Objectives for the Aria and Aria PRO mattresses appear to have been achieved for most of the patients in this study. Both mattresses provided a suitable solution for patients who required an enhanced level of support, but did not need as high a specification as fluid immersion or air fluidised. ‘Stepping up’ and ‘stepping down’ from Dolphin Therapy was achieved successfully, and both constant and gradient immersion therapy were used with good effect. The overall outcomes for pressure area care were excellent; none of the patients in the prevention group developed skin damage at the time of data collection, and only one patient’s condition remained static in the treatment group.

Aria and Aria PRO also helped to improve the overall patient experience. Positive outcomes were gathered from the data collection forms, including improved comfort and rest. This contributed to increased adherence to care for some patients. Dual modality (constant or gradient immersion) was also noted as a contributing factor to adherence to care, as it provided a choice of therapies which could be matched to a patient’s preference or tolerance level. Of the patients that had capacity, none fed back that the mattress was uncomfortable, regardless of mode used. A key advantage of the Aria and Aria PRO mattresses is that it is possible to change the mode by pressing a single button to switch between gradient immersion, constant immersion and firm (Max Inflate) instantaneously. It was documented that the Max Inflate function helped to facilitate mobilisation in 8 patients. Ten patients out of the 21 were bed bound or hoist transferred. The remaining 3 patients may have used Max Inflate for mobilisation, but this wasn’t documented. All these factors can contribute to faster recovery and improved outcomes.

From the staff perspective, manual handling risks were reduced due to the lighter weight of the mattress, easier patient repositioning and simpler patient mobilisation. According to feedback collected via the data collection sheets, the improved patient satisfaction due to positive outcomes was also of benefit to staff. Some staff commented that ‘both mattresses are easy to use’, implying that the ease of use and similarities in the controls for both mattresses helped to ensure correct use.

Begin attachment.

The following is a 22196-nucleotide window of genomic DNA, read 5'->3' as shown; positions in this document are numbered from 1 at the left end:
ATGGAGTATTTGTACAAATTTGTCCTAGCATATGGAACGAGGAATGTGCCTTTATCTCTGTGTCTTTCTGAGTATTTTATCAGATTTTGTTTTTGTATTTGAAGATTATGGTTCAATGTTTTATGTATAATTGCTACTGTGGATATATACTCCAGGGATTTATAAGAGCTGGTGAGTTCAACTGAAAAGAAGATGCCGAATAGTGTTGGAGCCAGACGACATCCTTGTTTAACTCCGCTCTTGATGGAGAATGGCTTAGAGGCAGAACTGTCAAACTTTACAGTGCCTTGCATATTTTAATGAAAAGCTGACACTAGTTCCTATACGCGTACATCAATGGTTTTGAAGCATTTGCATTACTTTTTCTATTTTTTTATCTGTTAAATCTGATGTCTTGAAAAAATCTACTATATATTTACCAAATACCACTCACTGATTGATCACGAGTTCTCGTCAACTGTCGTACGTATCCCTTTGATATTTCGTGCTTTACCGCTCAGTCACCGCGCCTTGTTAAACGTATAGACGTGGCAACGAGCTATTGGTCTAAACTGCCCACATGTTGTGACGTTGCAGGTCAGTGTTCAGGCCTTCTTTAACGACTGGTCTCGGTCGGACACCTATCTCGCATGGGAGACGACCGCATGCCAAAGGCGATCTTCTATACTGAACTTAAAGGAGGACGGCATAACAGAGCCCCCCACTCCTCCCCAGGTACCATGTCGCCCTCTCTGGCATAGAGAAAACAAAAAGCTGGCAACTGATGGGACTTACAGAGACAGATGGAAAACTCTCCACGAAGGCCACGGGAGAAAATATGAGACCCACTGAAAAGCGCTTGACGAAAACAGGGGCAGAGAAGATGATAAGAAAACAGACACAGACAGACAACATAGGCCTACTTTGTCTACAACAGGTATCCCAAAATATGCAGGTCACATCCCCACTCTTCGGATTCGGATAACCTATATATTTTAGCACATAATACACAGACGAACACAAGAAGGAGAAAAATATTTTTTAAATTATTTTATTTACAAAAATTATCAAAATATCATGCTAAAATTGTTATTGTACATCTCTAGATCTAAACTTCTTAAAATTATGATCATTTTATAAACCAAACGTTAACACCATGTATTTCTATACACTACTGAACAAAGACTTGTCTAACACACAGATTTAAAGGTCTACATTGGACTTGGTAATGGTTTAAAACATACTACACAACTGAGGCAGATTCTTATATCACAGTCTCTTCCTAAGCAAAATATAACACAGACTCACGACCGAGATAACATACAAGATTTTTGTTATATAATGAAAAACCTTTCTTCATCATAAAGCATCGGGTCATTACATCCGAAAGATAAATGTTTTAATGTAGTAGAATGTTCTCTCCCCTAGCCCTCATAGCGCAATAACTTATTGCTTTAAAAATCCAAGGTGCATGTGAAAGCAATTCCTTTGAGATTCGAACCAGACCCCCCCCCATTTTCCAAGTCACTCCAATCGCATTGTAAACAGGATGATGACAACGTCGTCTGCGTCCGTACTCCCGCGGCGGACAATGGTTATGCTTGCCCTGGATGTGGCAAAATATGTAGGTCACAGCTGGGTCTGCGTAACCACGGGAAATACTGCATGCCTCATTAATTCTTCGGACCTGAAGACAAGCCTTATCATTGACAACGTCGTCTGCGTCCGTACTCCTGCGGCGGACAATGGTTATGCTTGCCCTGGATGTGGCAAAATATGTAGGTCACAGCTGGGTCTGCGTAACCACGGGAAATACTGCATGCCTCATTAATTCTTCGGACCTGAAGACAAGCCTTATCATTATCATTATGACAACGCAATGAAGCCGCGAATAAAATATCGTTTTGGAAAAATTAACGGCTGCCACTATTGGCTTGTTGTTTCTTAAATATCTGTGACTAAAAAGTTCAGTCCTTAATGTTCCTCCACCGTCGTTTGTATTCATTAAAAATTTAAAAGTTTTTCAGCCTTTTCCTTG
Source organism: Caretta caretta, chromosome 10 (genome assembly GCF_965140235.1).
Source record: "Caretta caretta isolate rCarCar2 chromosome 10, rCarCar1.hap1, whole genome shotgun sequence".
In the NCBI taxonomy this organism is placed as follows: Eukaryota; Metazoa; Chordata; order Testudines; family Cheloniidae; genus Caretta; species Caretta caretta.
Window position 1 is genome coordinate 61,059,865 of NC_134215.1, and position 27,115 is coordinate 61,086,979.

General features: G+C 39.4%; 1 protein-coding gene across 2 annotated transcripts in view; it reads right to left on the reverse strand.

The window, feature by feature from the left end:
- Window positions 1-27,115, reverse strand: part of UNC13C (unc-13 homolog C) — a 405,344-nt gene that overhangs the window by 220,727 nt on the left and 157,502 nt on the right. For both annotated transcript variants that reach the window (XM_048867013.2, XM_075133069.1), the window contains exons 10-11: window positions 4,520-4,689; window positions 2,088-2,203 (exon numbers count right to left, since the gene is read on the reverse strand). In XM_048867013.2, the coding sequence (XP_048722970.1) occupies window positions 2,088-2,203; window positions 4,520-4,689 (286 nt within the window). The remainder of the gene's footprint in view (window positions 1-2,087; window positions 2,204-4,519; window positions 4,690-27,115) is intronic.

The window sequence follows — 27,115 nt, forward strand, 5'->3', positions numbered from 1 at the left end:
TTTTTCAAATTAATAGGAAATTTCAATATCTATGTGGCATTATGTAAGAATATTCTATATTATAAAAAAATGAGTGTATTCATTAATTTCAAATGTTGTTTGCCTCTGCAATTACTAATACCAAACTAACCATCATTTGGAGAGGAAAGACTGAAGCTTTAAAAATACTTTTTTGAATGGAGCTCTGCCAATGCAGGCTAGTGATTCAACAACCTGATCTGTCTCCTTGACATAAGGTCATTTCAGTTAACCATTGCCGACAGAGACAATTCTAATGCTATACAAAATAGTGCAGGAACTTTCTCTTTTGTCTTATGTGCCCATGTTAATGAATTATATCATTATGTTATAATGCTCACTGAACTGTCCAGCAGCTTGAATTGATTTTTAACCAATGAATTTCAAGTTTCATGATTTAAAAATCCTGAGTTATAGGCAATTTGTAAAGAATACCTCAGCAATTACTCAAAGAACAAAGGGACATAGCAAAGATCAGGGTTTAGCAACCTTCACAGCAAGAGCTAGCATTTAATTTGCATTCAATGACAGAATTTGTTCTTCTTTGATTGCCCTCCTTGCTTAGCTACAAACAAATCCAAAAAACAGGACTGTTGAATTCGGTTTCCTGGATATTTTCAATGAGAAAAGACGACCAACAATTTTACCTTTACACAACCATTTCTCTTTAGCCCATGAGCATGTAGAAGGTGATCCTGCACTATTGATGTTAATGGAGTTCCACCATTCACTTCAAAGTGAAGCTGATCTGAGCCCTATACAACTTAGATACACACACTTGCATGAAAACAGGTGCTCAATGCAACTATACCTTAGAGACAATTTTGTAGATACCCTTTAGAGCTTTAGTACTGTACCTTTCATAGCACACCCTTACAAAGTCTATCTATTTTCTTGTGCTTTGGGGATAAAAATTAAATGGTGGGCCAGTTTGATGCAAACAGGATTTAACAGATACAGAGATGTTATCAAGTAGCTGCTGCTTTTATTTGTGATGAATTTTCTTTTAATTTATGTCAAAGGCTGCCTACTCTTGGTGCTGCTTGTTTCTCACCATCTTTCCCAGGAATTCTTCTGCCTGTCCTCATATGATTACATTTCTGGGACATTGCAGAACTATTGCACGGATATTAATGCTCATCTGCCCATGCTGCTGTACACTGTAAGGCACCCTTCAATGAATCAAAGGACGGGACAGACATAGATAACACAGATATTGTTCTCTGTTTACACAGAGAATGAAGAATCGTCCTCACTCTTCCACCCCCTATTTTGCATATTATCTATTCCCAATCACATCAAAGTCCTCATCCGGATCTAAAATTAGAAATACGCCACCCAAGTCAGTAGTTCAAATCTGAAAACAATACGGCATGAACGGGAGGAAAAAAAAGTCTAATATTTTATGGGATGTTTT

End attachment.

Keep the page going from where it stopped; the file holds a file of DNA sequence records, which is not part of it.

A reduction in pressure ulcers decreases the documentation and dressing time required for their management. Overall, time can be freed up to be able to carry out other tasks.

The high-level objectives of the National Wound Care Strategy Programme (2023) are to improve patient care, reduce patient suffering, improve healing rates, prevent wounds occurring and reoccurring and increase productivity of staff. Aria and Aria PRO were able to help achieve some or all of these objectives for the majority of patients in this study.


The outcomes from these case studies are encouraging; however, more research is required to build on the initial clinical evidence. For this reason, data collection is ongoing, and results will be updated and published when new milestones are reached.

Disclaimer: This article was supported by Medstrom.

Caggiari G, Talesa GR, Toro G et al (2021) What type of mattress should be chosen to avoid back pain and improve sleep quality? Review of the literature. J Orthop Traumatol 22(1): 51

European Pressure Ulcer Advisory Panel, National Pressure Ulcer Advisory Panel (2016) Prevention and treatment of pressure ulcers: quick reference guide. Washington DC: National Pressure Ulcer Advisory Panel

Guest JF, Fuller GW, Vowden P (2020) Cohort study evaluating the burden of wounds to the UK’s National Health Service in 2017/2018: update from 2012/2013. BMJ Open 10(12): e045253

Langemo D, Anderson J, Hanson D et al (2017) The Conundrum of Turning/Repositioning Frequency, Sleep Surface Selection, and Sleep Disruption in Preventing Pressure Injury in Healthcare Settings. Adv Skin Wound Care 35(5):252-9

Lyder CH, Wang Y, Metersky M et al (2012) Hospital-acquired pressure ulcers: results from the national Medicare Patient Safety Monitoring System study. J Am Geriatr Soc 60(9): 1603-8

McInnes E,  Jammali-Blasi A, Bell-Syer SEM et al (2015) Support surfaces for pressure ulcer prevention. Cochrane Database of Systematic Reviews 9: CD001735

Medstrom (2023) The Effectiveness of Dolphin Therapy Fluid Immersion Simulation Support Surface. Outcomes for Over 3,000 Highly Complex  Patients. (accessed 3 May 2023)

Morse AM, Bender E (2019) Sleep in Hospitalized Patients. Clocks Sleep 1(1):151-65

National Wound Care Strategy Programme (2023) About the Programme (accessed 3 May 2023)

Nursing Times (2022) Bitesize learning. (accessed 3 May 2023)

NHS Improvement (2018) Pressure ulcers: revised definition and measurement. (accessed 3 May 2023)

Office for National Statistics (2022). Voices of our ageing population: Living longer lives. (accessed 3 May 2023)

Raleigh V (2022) What is happening to life expectancy in England?  (accessed 3 May 2023)

Stephenson J (2018) Campaign to ‘end PJ paralysis’ saved 710,000 hospital days.  (accessed 3 May 2023)